Sutton, G.W. (2021, April 27). Santa Clara Strength of Religious Faith Questionnaire. Retrieved from 


Plante, T.G. (2010). The Santa Clara strength of religious faith questionnaire: Assessing faith engagement in a brief and nondenominational manner. Religions, 1, 3-8. DOI: 10.3390/rel1010003

Plante, T. G. & Boccaccini, M.T. (1997).  The Santa Clara strength of religious faith questionnaire. Pastoral Psychology, 45, 375-387. [This is the 10-item reference.]  Link

Plante, T.G., Vallaeys, C.L., Sherman, A.C. et al. The Development of a Brief Version of the Santa Clara Strength of Religious Faith Questionnaire. Pastoral Psychology 50, 359–368 (2002). [This is the 5-item reference.]

Sutton, G. W., McLeland, K. C., Weaks, K. Cogswell, P. E., & Miphouvieng, R. N. (2007). Does gender matter? An exploration of gender, spirituality, forgiveness and restoration following pastor transgressions. Pastoral Psychology. 55, 645-663. doi 10.1007/ s11089-007-0072-3 Online Link n11144j1655536l2/ Academia link Research Gate Link


Reference for using scales in research:

Creating Surveys on AMAZON or GOOGLE





Reference for clinicians on understanding assessment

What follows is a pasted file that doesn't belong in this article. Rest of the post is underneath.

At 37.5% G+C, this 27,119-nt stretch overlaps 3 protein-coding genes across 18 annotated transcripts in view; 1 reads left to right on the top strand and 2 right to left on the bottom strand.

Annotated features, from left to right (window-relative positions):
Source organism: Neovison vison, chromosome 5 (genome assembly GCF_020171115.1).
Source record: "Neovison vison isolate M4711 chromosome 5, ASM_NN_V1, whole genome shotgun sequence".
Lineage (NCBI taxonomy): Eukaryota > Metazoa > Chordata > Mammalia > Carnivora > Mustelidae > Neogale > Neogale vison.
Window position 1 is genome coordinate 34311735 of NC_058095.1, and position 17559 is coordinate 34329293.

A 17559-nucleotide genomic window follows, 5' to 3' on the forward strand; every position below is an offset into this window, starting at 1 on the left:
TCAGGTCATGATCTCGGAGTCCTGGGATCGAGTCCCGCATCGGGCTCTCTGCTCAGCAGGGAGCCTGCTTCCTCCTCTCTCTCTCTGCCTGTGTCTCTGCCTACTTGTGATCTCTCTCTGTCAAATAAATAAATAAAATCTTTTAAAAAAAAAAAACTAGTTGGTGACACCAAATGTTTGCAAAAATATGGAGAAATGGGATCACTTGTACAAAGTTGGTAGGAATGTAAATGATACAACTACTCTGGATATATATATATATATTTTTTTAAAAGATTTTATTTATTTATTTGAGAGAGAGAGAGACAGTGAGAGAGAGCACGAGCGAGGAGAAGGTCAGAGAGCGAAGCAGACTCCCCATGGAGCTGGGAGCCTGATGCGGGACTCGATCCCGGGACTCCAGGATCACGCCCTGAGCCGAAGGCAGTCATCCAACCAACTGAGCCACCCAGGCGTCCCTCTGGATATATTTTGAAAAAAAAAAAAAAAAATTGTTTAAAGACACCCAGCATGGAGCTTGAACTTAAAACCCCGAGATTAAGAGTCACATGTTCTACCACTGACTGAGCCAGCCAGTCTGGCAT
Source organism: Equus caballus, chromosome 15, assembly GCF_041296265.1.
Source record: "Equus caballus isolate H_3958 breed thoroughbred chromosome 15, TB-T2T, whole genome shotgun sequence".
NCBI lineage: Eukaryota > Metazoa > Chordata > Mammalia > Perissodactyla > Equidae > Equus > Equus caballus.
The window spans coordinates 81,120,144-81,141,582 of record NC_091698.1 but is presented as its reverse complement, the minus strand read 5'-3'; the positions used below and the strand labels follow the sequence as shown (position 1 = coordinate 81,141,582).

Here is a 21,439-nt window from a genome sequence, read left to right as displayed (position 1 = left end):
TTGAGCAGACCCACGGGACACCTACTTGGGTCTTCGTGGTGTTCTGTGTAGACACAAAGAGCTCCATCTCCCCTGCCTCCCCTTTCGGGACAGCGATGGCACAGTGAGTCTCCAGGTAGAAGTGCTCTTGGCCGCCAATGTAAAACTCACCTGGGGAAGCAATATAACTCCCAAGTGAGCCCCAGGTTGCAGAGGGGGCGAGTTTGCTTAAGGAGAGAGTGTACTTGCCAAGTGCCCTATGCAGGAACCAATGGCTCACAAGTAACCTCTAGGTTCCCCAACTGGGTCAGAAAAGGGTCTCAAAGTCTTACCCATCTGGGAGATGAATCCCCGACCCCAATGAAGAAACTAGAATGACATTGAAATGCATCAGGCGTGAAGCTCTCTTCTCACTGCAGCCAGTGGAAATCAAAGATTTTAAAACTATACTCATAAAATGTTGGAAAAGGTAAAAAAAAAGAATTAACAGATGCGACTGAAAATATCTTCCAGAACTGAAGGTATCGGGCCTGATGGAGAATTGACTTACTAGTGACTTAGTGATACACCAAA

Applied Statistics Concepts for Counselors on AMAZON or GOOGLE




Resource Link:  A – Z Test Index


 Links to Connections

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Monday, April 26, 2021

Coefficient Alpha or Cronbach's Alpha

 Coefficient Alpha (also called "alpha") is a statistical value indicating the degree of internal consistency of items in a multiple-item scale like survey items or Likert-type scales.

Internal consistency is one measure of reliability for scores from scales, measures, and survey items.

The alpha statistic was developed by Lee Cronbach in 1951 thus it is also called Cronbach's alpha. In research reports, you may just see the Greek lower case letter alpha, α.

The procedure to calculate alpha can be found in SPSS under Analyze > Scale > Reliabilty.

For research purposes, scales with alpha levels equal to or above alpha = .70 are acceptable. The best scales have values of alpha = .9 or higher.

The alpha method works best to evaluate unidimensional measures. If there are two or more dimensions in a set of items, the alpha value will be lower so, when alpha values are low, consider which item or items do not support the primary dimension.

Cite this Post

Sutton, G.W. (2021, April 26). Coefficient Alpha or Cronbach’s Alpha. Retrieved from

Learn more about statistics in Applied Statistics Concepts for Counselors on AMAZON   or   GOOGLE

Learn more about surveys and statistics in Creating Surveys on    AMAZON or    GOOGLE

Please check out my website

   and see my books on   AMAZON       or  GOOGLE STORE

Also, consider connecting with me on    FACEBOOK   Geoff W. Sutton    

   TWITTER  @Geoff.W.Sutton    

You can read many published articles at no charge:

  Academia   Geoff W Sutton     ResearchGate   Geoffrey W Sutton 

Adult Decision Making Competence ADMC

  Measure name: Adult Decision-Making Competence ADMC Overview: The Adult Decision-Making Competence measure consists of a set of seven d...